Ex-FBI chief Robert Mueller named special prosecutor for Trump-Russia probe
The Justice Department has appointed former FBI director Robert Mueller as a special counsel to oversee a federal investigation into potential co-ordination between Russia and the Trump campaign during the 2016 presidential election.
The appointment on Thursday (NZT) came amid a growing Democratic outcry for someone outside the Justice Department to handle the politically charged investigation.
It followed the revelation Tuesday that fired FBI director James Comey had written in a memo that Trump, in a February meeting in the Oval Office, had asked him to end an investigation into former national security adviser Michael Flynn. The White House has denied that account.
Mueller was appointed FBI director in 2001 and led the FBI through the aftermath of the September 11 terror attacks. He retired in 2013.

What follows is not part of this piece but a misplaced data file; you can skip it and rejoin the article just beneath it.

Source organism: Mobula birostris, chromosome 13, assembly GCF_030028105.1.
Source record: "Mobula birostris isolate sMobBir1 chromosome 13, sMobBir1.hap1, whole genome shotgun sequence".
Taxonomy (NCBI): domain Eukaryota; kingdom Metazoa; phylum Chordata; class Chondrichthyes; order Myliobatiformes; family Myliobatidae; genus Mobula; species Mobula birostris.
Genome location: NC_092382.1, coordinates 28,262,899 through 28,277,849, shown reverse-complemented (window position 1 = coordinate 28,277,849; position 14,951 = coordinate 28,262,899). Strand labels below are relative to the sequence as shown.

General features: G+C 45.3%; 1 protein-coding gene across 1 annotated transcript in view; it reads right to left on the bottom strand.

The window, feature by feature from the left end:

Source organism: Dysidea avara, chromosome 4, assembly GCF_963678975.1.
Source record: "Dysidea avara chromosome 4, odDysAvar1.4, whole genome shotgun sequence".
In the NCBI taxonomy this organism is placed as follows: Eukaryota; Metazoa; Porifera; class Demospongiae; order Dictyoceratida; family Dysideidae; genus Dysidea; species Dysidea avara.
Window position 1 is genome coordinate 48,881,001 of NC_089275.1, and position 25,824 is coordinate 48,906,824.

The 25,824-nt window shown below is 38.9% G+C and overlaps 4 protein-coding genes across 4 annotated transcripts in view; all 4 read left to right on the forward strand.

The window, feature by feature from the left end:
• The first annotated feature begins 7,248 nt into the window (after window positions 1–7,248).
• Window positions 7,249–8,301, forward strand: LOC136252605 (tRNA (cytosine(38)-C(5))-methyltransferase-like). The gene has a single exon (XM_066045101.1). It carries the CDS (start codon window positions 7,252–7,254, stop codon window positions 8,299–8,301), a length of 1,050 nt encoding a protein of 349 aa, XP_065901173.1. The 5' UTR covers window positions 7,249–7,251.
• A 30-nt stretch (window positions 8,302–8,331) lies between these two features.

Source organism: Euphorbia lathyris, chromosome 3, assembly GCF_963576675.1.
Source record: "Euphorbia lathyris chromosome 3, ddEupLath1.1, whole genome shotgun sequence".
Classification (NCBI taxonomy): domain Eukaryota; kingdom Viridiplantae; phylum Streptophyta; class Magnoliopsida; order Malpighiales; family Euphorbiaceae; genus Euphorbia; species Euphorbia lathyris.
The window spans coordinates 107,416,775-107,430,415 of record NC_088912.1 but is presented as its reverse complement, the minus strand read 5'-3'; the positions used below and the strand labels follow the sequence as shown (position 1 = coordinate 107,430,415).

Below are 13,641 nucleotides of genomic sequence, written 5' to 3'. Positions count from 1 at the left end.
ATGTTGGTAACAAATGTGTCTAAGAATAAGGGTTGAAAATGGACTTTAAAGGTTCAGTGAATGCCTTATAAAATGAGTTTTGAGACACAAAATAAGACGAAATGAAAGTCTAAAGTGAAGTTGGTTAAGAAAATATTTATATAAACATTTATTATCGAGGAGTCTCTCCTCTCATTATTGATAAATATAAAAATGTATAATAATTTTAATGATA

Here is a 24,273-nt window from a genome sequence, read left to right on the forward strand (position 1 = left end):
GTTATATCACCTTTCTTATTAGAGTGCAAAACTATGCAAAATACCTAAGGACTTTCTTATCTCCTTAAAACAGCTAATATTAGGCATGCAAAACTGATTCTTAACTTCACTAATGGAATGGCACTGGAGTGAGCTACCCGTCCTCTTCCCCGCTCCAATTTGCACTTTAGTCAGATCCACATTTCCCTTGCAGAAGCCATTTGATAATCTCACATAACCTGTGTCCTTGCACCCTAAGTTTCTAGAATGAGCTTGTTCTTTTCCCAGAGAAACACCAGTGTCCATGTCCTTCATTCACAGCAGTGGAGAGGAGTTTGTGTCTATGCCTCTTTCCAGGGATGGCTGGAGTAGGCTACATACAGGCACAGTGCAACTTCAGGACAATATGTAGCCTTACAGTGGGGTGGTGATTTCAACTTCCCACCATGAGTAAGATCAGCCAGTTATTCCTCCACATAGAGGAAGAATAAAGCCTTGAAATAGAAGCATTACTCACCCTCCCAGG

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The Justice Department said Mueller had resigned from his job at a private law firm to take the job of special counsel.
The department declined to explain the decision-making involved in the appointment.
House Republicans had mixed reactions to the surprise announcement.
Oversight Committee Chairman Jason Chaffetz of Utah said Mueller was a "great selection.Impeccable credentials. Should be widely accepted."
But Republican Peter King of New York is expressing concern over the wide purview special prosecutors have.
King says, "I'm worried with all special counsels because there's no control over them and they can abuse their power."
In the 1990s, Democrats insisted that independent counsel Kenneth Starr, who investigated former President Bill Clinton, overstepped his authority.
- AP AND AAP